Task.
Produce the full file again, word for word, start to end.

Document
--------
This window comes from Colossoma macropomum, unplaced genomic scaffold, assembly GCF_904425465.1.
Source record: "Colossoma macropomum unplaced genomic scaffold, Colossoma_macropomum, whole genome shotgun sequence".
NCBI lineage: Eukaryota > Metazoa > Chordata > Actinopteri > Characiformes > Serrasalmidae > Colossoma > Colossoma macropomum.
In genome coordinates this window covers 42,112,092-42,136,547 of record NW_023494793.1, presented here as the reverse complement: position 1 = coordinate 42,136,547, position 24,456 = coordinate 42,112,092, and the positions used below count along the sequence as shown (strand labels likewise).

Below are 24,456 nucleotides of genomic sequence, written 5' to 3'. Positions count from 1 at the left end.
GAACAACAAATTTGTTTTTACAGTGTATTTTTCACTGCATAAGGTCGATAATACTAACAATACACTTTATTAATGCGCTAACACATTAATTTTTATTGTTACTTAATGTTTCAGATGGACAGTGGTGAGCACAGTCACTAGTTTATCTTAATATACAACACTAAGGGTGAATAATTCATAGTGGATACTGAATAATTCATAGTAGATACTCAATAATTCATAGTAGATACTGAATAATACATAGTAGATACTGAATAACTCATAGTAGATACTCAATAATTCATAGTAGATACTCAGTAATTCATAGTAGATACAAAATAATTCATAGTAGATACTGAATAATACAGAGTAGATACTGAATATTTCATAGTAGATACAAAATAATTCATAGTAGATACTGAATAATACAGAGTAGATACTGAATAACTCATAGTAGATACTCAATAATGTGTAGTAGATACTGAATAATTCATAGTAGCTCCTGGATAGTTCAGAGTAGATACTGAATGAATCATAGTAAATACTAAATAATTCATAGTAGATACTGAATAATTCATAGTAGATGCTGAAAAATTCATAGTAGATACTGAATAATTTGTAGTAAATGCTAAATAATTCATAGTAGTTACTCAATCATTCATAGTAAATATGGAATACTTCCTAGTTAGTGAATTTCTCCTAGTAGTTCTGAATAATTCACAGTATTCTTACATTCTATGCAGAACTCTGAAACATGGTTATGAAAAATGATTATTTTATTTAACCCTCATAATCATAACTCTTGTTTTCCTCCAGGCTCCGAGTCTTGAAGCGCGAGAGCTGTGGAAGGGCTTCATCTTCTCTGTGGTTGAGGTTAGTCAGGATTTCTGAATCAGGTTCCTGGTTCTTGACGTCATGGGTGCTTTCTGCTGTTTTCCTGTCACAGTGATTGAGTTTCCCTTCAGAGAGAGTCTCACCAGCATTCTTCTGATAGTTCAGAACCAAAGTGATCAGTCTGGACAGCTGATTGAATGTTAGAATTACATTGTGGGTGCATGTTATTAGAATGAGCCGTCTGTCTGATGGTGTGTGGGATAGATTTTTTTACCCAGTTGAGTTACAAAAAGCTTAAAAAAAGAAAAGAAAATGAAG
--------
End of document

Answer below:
This window comes from Colossoma macropomum, unplaced genomic scaffold, assembly GCF_904425465.1.
Source record: "Colossoma macropomum unplaced genomic scaffold, Colossoma_macropomum, whole genome shotgun sequence".
NCBI lineage: Eukaryota > Metazoa > Chordata > Actinopteri > Characiformes > Serrasalmidae > Colossoma > Colossoma macropomum.
In genome coordinates this window covers 42,112,092-42,136,547 of record NW_023494793.1, presented here as the reverse complement: position 1 = coordinate 42,136,547, position 24,456 = coordinate 42,112,092, and the positions used below count along the sequence as shown (strand labels likewise).

Below are 24,456 nucleotides of genomic sequence, written 5' to 3'. Positions count from 1 at the left end.
GAACAACAAATTTGTTTTTACAGTGTATTTTTCACTGCATAAGGTCGATAATACTAACAATACACTTTATTAATGCGCTAACACATTAATTTTTATTGTTACTTAATGTTTCAGATGGACAGTGGTGAGCACAGTCACTAGTTTATCTTAATATACAACACTAAGGGTGAATAATTCATAGTGGATACTGAATAATTCATAGTAGATACTCAATAATTCATAGTAGATACTGAATAATACATAGTAGATACTGAATAACTCATAGTAGATACTCAATAATTCATAGTAGATACTCAGTAATTCATAGTAGATACAAAATAATTCATAGTAGATACTGAATAATACAGAGTAGATACTGAATATTTCATAGTAGATACAAAATAATTCATAGTAGATACTGAATAATACAGAGTAGATACTGAATAACTCATAGTAGATACTCAATAATGTGTAGTAGATACTGAATAATTCATAGTAGCTCCTGGATAGTTCAGAGTAGATACTGAATGAATCATAGTAAATACTAAATAATTCATAGTAGATACTGAATAATTCATAGTAGATGCTGAAAAATTCATAGTAGATACTGAATAATTTGTAGTAAATGCTAAATAATTCATAGTAGTTACTCAATCATTCATAGTAAATATGGAATACTTCCTAGTTAGTGAATTTCTCCTAGTAGTTCTGAATAATTCACAGTATTCTTACATTCTATGCAGAACTCTGAAACATGGTTATGAAAAATGATTATTTTATTTAACCCTCATAATCATAACTCTTGTTTTCCTCCAGGCTCCGAGTCTTGAAGCGCGAGAGCTGTGGAAGGGCTTCATCTTCTCTGTGGTTGAGGTTAGTCAGGATTTCTGAATCAGGTTCCTGGTTCTTGACGTCATGGGTGCTTTCTGCTGTTTTCCTGTCACAGTGATTGAGTTTCCCTTCAGAGAGAGTCTCACCAGCATTCTTCTGATAGTTCAGAACCAAAGTGATCAGTCTGGACAGCTGATTGAATGTTAGAATTACATTGTGGGTGCATGTTATTAGAATGAGCCGTCTGTCTGATGGTGTGTGGGATAGATTTTTTTACCCAGTTGAGTTACAAAAAGCTTAAAAAAAGAAAAGAAAATGAAG